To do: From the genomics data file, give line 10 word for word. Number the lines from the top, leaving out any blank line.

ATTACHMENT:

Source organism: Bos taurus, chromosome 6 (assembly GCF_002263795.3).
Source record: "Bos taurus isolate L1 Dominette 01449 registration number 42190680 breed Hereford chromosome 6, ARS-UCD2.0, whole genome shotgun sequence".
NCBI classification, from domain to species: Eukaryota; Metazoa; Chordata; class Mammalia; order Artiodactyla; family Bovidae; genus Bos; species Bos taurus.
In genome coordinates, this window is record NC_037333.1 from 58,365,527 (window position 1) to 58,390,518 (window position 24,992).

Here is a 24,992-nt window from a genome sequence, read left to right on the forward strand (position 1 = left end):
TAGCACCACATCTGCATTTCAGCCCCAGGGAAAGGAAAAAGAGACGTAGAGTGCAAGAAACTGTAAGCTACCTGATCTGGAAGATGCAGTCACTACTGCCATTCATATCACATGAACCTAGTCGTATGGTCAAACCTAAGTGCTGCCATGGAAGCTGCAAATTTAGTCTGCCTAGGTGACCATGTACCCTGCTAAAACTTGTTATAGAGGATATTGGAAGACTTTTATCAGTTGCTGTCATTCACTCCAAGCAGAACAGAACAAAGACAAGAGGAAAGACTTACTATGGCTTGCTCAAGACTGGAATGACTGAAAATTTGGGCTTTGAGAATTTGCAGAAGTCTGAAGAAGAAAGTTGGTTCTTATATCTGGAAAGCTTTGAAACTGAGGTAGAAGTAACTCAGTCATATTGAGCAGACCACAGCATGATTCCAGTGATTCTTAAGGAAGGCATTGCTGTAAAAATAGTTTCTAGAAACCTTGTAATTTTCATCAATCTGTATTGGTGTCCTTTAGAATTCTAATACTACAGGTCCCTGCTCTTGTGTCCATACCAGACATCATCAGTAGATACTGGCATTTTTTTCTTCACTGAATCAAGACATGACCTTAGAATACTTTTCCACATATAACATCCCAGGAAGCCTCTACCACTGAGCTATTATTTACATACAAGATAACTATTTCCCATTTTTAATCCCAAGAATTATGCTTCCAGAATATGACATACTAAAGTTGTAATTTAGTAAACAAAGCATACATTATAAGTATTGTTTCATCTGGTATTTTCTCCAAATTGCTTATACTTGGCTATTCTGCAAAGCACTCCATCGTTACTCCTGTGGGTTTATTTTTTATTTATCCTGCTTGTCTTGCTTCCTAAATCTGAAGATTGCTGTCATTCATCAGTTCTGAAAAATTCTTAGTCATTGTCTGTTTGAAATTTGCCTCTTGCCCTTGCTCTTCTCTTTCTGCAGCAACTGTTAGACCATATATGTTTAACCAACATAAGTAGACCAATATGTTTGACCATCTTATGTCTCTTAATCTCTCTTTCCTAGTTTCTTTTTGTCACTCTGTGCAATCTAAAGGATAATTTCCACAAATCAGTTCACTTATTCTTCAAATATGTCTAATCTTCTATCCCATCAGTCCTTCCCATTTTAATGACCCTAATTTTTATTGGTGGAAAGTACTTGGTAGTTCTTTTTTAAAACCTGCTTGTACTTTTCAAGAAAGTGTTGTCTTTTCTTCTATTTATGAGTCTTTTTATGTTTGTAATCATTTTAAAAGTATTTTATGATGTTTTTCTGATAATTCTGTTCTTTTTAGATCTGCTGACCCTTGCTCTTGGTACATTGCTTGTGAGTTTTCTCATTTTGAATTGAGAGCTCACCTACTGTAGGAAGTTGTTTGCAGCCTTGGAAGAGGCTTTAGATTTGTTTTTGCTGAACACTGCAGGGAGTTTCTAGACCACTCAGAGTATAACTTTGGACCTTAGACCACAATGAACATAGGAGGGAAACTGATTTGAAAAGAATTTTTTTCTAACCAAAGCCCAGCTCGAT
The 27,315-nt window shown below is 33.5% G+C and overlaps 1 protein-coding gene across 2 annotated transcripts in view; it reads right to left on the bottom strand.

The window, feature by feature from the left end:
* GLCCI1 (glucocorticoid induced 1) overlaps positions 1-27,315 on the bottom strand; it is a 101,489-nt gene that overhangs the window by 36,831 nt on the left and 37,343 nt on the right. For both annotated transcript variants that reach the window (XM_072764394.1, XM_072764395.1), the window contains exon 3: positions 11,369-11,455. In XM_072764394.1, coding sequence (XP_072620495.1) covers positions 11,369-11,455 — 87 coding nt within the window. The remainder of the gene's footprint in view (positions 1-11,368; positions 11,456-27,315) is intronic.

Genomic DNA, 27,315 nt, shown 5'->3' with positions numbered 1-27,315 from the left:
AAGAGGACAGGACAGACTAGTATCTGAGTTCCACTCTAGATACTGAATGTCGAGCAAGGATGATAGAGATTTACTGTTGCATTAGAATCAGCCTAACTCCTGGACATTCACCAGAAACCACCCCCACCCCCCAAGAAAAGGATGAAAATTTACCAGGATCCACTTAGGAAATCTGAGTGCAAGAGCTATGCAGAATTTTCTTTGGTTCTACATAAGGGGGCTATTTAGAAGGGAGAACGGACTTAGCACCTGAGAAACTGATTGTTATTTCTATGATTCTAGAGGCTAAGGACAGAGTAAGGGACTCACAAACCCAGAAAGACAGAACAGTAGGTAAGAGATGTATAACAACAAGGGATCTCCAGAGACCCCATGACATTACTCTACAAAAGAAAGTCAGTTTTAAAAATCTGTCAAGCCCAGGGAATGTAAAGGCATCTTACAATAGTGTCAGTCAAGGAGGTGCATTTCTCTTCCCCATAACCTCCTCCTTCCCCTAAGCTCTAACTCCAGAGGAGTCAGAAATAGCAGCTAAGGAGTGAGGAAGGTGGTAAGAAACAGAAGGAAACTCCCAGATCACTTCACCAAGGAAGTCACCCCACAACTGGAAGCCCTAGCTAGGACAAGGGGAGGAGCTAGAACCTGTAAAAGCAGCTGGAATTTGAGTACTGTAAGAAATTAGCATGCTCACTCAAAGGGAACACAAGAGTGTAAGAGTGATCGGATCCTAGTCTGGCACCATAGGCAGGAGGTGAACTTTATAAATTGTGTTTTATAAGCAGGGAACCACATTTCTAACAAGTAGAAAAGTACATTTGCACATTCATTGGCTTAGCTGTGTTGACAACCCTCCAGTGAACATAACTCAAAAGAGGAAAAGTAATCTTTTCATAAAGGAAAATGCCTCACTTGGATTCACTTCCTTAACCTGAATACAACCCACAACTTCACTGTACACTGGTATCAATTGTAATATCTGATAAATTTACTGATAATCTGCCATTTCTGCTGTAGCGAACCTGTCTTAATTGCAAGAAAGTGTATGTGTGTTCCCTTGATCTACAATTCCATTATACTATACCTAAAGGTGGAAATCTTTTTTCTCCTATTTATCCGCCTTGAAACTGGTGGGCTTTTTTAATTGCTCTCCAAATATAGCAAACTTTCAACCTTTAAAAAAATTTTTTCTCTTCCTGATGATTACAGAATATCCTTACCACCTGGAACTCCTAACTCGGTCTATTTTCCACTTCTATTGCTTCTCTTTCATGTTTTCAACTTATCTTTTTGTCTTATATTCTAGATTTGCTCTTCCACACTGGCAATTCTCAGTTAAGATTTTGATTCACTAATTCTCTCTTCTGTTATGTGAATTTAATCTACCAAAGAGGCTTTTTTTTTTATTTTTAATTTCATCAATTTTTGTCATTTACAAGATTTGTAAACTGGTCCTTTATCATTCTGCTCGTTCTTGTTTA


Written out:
Genomic DNA, 27,315 nt, shown 5'->3' with positions numbered 1-27,315 from the left: